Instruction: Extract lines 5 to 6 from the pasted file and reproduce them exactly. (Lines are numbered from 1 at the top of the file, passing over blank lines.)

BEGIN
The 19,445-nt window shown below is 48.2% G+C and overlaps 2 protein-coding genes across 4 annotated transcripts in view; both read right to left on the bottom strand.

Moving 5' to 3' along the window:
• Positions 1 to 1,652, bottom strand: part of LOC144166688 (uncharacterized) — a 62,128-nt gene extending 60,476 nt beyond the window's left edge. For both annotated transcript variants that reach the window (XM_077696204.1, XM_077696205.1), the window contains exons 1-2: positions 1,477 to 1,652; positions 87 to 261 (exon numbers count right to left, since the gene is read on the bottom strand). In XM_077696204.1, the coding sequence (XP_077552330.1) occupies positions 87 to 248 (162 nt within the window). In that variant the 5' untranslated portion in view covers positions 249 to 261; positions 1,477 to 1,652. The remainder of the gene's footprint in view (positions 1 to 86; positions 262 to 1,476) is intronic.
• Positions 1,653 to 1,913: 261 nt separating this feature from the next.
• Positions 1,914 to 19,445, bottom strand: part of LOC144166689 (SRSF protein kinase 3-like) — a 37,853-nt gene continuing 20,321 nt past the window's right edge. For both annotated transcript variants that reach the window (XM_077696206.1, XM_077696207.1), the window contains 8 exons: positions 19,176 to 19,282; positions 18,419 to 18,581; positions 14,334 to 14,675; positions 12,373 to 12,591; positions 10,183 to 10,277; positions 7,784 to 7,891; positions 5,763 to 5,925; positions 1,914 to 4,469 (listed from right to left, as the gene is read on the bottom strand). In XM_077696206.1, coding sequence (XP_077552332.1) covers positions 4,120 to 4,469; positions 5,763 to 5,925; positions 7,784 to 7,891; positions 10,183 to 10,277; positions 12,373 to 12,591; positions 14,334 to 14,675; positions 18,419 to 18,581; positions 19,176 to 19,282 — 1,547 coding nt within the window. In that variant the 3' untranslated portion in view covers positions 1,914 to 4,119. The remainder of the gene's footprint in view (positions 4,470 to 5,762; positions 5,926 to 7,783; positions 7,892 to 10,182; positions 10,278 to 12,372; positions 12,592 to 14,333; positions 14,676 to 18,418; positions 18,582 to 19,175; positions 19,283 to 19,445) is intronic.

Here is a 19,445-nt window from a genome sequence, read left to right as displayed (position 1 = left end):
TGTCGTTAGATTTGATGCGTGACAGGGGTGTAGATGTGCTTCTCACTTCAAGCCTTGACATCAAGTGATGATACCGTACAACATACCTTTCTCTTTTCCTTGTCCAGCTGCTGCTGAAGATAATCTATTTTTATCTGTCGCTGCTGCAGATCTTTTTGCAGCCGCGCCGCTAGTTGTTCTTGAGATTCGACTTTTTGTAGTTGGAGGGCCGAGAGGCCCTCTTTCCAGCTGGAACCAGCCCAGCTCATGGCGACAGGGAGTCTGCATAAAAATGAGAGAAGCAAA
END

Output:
• Positions 1,914 to 19,445, bottom strand: part of LOC144166689 (SRSF protein kinase 3-like) — a 37,853-nt gene continuing 20,321 nt past the window's right edge. For both annotated transcript variants that reach the window (XM_077696206.1, XM_077696207.1), the window contains 8 exons: positions 19,176 to 19,282; positions 18,419 to 18,581; positions 14,334 to 14,675; positions 12,373 to 12,591; positions 10,183 to 10,277; positions 7,784 to 7,891; positions 5,763 to 5,925; positions 1,914 to 4,469 (listed from right to left, as the gene is read on the bottom strand). In XM_077696206.1, coding sequence (XP_077552332.1) covers positions 4,120 to 4,469; positions 5,763 to 5,925; positions 7,784 to 7,891; positions 10,183 to 10,277; positions 12,373 to 12,591; positions 14,334 to 14,675; positions 18,419 to 18,581; positions 19,176 to 19,282 — 1,547 coding nt within the window. In that variant the 3' untranslated portion in view covers positions 1,914 to 4,119. The remainder of the gene's footprint in view (positions 4,470 to 5,762; positions 5,926 to 7,783; positions 7,892 to 10,182; positions 10,278 to 12,372; positions 12,592 to 14,333; positions 14,676 to 18,418; positions 18,582 to 19,175; positions 19,283 to 19,445) is intronic.

Here is a 19,445-nt window from a genome sequence, read left to right as displayed (position 1 = left end):